It has been reported that different malignancies show up as an alteration in the intracellular signalling pathway, comprising of the cascade of activation in sequence of the Ras/Raf/MEK/ERK kinases, in which the last cascade effector (which is the ERK-kinase protein) is activated upstream by genetic mutations which may affect the different kinasees located in some of the levels of the chain reactions, starting with an over-expression of the tyrosine kinase type receptor and most frequently with mutations in the Ras and Raf proteins. The intracellular signalling cascade in a cancer cell begins with the activation of a membrane receptor (with tyrosine kinase activity) when the latter binds with its ligand or through an external stimulus (e.g. change in osmosis, oxidative stress, lack of nutrients, etc.). Once the receptor has been activated, it recruits the first effector, by means of specific phyosphylations, of a signalling cascade which is a MAPKKK which may be A-Raf, B-Raf or Raf-1. These kinases phosphylate to the following MAPKK which are MEK-1/2 and finally phosphylate to a MAPK, which is ERK-1 or ERK-2, which are in turn translocated to the nucleus to initiate activation/inhibition of specific genes. If this signalling cascade is found constitutively in all normal cells of the body, in the cancer cell each component of the chain may have mutations which provoke excessive downstream activation of their kinase, and this increases cellular activity exponentially through the activation/inhibition of specific genes. It has therefore been reported, for example, that the mutations in the Ras and Raf kinases (which are the components of the intracellular pathway composed by the Ras/Raf/MEK/ERK receptor), are found in all types of thyroid cancer, primarily in papillary thyroid cancer. This indicates that a single alteration in these molecules may be enough to lead to a malignant transformation of the thyroid cells.

It is thus known that the presence of the mutation called BRAFV600E (consistent in the presence of a valine residual, instead of a glutamic acid residual, in position 600 of the B-Raf protein kinase), the prevalence of which has been reported between 27% and 80% in different patient groups with thyroid cancer, leads to an increase of over 400 times in the activity of B-Raf, which produces an increase in the downstream activity of the ERk effectors, which increase their phosphorylant capacity and therefore the activity of diverse key genes30 for cellular metabolism, proliferation and apoptosis.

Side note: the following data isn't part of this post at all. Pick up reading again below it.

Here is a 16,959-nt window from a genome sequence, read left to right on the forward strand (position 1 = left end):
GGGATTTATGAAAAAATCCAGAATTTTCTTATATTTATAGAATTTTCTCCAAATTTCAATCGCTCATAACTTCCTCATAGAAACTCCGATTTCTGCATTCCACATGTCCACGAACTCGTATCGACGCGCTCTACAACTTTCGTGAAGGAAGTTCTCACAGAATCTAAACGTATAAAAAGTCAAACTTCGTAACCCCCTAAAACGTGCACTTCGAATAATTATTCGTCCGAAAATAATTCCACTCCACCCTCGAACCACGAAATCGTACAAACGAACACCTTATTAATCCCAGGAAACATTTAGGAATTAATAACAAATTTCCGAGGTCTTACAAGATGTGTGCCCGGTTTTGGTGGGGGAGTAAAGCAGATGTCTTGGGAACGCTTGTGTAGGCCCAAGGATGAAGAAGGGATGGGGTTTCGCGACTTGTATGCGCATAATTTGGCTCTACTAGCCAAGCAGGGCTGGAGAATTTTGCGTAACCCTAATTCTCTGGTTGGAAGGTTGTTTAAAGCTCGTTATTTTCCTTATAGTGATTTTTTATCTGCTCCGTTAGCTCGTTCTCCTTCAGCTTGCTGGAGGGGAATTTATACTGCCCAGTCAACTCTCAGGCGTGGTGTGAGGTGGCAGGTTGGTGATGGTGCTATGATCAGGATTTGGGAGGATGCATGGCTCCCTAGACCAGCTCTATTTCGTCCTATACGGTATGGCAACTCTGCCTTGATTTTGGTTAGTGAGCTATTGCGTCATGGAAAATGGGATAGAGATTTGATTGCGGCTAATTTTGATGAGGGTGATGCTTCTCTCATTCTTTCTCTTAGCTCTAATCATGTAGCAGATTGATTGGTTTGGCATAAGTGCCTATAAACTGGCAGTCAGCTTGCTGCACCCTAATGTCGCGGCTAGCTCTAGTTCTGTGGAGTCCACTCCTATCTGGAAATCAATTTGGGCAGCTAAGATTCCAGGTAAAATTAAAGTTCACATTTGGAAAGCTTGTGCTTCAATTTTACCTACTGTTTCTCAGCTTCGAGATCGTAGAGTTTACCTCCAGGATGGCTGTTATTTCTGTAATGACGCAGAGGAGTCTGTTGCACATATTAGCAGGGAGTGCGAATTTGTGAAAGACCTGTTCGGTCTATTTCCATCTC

The most frequently reported mutations in papillary thyroid cancer are: re-arrangements in the RET/PTC gene (membrane receptor with tyrosine kinase activity) and B-Raf and Ras mutations (proteins with kinase activity). They are all involved in the intracellular signalling pathway which activates the nuclear ERK effector. These alterations are exclusively found in patients with papillary thyroid cancer, which proves that every separate alteration may be sufficient to lead to a malignant transformation of thyroid cells. The proto-oncogene called RET (rearranged during transfection), encodes for a membrane receptor with tyrosine kinase activity, which is expressed in a particular manner in type C parafollicuar cells in thyroid cancer, which results in aberrant proteins with different chimeric forms from the receptor. However, their expression is very low in the follicular cells. The name RET/PTC (rearranged during transfection/papillar tyroid cancer associate) has been given to these chimeric forms. To date, more than 11 different types of RET/PTC proteins have been described, where RET/PTC1 and RET/PTC3 are the most frequently found in thyroid cancer.31,32

In the cancer cell, RET/PTC leads to constituitive downstream activation of a kinase called Ras. It is now known that Ras activates a large number of molecules which act as downstream intracellular signalling systems and induce cancer cell invasion properties. It has been reported that Ras also activates reactive proteins to stress, such as Raf kinase, which is the key downstream cytosolic Ras effector.

Several isoforms of Raf have been reported: A-Raf, B-Raf and Raf-1 (also called C-Raf). Raf activation includes a series of highly regulated metabolic steps, which start with their recruitment of the internal cellular membrane by the Ras protein. Once Raf has been activated it may bind downstream with other kinases, among which are MEK-1 and MEK-2. For activation, as well as Ras being activated, the Raf isoforms require that an enzyme with protein phosphatise activity known as Src-kinase be activated. This protein phosphorylates or dephosphorylates certain amino acid residues, located within the Raf areas, which regulate its inactive/active state. Of the 3 known isoforms for Raf, isoform B-Raf is the one which presents with the highest basal level activity compared with A-Raf or Raf-1. This is very significant, since in thyroid cancer a large number of mutations in protein B-Raf have been reported, compared to that of A-Raf or Raf-1. This has led to the use of B-Raf as a tumour marker for several types of cancer, and specifically thyroid cancer. Moreover, B-Raf is the most powerful downstream activator of MEK-1 kinase, which is the ERK effector.

The MEK-1 protein is a protein kinase with dual activity, since it is able to phosphorylate serine and tyrosine residues. Once MEK-1 has been activated by B-Raf, the downstream activation of the ERK effector occurs, which is a serine/threonine kinase which phosphorylates diverse proteins, both cytosolic and nuclear. In this way, the hyperactivation of the signalling cascade which regulates ERK may lead to the arrest of the cellular cycle. However, if there is an aberration in any of the sequences of the signalling cascade, a tumour transformation of the cell may be induced. The response kinetics and their extension to diverse ligands or extracellular stimulae may induce the ERK to regulate specific diverse biological programmes such as cellular differentiation and proliferation or apoptosis.32